Paralana Radioactive Hot Springs
Paralana hot springs is simply amazing ~ breathtaking sites and one of the only hot springs in the world heated by radioactive decay in addition to a magmatic heat source. Went there with my dad and had an amazing time. Make sure you bring food, water and a radio in case something goes wrong
Bitter Springs has beautiful crystal blue water with lots of interesting sights under the water. Very natural settings and surrounds almost seems untouched. Limited parking for day visitors. Even more limited parking for caravans etc. yes it gets busy but it is quite long so you can find a space away from others if you like but everyone is friendly and it can be nice to chat to others as you drift along. A mask or goggles to see under the water especially for the kids and a pool noodle or seething you can enjoy drifting along with.
Tjuwaliyn (Douglas) Hot Springs Park
The thermal hot springs at Tjuwaliyn (Douglas) Hot Springs is this park’s biggest drawcard.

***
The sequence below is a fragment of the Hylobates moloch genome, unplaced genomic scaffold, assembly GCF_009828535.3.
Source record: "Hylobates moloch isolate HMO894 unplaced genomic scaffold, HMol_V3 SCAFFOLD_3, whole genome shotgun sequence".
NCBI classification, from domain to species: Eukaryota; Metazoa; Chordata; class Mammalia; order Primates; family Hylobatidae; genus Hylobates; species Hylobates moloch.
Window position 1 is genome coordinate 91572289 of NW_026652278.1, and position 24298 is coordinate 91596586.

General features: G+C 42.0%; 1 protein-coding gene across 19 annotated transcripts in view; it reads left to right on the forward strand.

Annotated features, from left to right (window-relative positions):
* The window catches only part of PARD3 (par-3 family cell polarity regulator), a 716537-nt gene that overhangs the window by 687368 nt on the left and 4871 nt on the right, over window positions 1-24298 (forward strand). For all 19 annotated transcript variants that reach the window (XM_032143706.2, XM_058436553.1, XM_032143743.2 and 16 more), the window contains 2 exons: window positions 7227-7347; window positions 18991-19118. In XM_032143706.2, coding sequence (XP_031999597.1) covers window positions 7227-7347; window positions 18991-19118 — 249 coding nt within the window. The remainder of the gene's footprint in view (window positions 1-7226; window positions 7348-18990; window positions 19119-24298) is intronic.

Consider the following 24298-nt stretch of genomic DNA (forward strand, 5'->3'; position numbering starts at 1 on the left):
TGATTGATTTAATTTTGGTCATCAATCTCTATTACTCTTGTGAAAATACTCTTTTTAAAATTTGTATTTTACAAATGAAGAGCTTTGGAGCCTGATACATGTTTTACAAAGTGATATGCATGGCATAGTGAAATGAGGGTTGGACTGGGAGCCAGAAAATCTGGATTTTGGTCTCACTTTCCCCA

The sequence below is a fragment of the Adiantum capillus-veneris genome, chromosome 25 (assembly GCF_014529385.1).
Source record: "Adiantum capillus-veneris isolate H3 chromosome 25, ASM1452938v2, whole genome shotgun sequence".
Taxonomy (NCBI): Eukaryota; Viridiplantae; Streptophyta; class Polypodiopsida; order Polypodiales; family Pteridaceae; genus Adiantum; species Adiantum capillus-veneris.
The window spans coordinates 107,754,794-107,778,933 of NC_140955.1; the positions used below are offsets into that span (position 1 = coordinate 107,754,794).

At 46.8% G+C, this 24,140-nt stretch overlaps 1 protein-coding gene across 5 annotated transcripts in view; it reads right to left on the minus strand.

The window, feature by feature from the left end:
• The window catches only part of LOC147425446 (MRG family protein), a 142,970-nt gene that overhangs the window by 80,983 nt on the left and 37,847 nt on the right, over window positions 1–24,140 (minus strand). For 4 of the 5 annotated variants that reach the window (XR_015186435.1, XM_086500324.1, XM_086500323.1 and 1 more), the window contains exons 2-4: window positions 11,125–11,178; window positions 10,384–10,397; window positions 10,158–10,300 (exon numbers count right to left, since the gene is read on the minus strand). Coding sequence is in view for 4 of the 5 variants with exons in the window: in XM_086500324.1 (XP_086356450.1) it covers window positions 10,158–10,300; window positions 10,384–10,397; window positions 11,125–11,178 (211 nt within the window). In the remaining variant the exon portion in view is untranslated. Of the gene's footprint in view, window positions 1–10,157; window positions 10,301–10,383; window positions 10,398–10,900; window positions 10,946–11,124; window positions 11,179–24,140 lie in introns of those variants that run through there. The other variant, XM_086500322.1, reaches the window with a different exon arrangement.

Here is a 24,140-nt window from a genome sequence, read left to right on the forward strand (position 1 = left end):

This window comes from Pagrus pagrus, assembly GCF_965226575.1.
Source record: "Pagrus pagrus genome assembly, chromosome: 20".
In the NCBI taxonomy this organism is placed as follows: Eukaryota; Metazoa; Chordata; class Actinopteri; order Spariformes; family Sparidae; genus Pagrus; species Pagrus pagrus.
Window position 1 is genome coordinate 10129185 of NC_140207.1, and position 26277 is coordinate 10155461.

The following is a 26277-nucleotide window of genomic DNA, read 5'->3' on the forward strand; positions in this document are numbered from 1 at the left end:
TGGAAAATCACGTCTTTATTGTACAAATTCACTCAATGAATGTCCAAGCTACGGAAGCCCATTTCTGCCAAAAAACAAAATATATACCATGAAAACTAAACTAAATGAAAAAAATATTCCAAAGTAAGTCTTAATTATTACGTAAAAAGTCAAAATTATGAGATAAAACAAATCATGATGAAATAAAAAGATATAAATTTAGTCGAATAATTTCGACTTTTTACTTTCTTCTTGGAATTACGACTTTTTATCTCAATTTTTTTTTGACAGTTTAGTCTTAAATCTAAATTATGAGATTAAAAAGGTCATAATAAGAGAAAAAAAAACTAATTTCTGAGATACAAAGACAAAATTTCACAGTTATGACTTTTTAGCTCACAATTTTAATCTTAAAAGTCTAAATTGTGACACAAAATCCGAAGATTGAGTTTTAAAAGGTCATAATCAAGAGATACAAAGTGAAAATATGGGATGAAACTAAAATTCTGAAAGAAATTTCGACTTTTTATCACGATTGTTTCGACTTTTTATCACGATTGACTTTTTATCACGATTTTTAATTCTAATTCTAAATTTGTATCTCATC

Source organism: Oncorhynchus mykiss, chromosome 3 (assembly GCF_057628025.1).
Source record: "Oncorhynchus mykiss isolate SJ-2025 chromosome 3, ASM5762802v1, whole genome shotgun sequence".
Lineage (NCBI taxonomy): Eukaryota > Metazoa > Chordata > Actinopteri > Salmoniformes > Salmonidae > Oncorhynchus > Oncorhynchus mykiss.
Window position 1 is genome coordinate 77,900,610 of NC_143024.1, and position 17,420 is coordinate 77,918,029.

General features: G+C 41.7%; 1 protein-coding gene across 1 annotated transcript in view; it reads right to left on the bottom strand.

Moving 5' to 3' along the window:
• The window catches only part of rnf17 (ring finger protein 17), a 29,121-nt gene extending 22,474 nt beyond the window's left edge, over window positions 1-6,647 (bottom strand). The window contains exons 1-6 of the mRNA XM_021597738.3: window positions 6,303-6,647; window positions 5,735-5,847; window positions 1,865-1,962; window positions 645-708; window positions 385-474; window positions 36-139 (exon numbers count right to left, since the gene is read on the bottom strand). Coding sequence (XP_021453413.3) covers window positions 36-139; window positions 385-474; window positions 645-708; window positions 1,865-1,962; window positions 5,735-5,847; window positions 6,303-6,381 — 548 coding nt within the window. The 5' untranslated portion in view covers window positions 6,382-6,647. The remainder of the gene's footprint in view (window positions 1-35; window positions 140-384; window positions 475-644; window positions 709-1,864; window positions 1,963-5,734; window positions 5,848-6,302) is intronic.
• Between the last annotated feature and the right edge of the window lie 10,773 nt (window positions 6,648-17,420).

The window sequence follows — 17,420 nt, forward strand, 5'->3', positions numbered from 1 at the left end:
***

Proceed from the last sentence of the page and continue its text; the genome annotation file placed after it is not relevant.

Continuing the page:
You can experience a natural thermal hot springs treatment or head up or downstream for cooler pools.
The park is on the traditional lands of the Wagiman people and contains sacred sites.
The Wagiman women care for and work with Parks and Wildlife to manage the park and continue to perform ceremonies on the land.
They ask that men do not go near the sacred site.
Do not enter areas of the park closed for cultural and conservation reasons.
Katherine Hot Springs
Riverbank Drive, Katherine South.
The bubbling hot spring has an average temperature of 25-30 degrees celsius.
The main pool has a wheelchair access ramp, stainless steel hand rails and steps formed out of rock. The water flows from the main pool, over a small waterfall and towards a second small pool.
The area has open grass areas that are shaded by large trees, perfect for a picnic!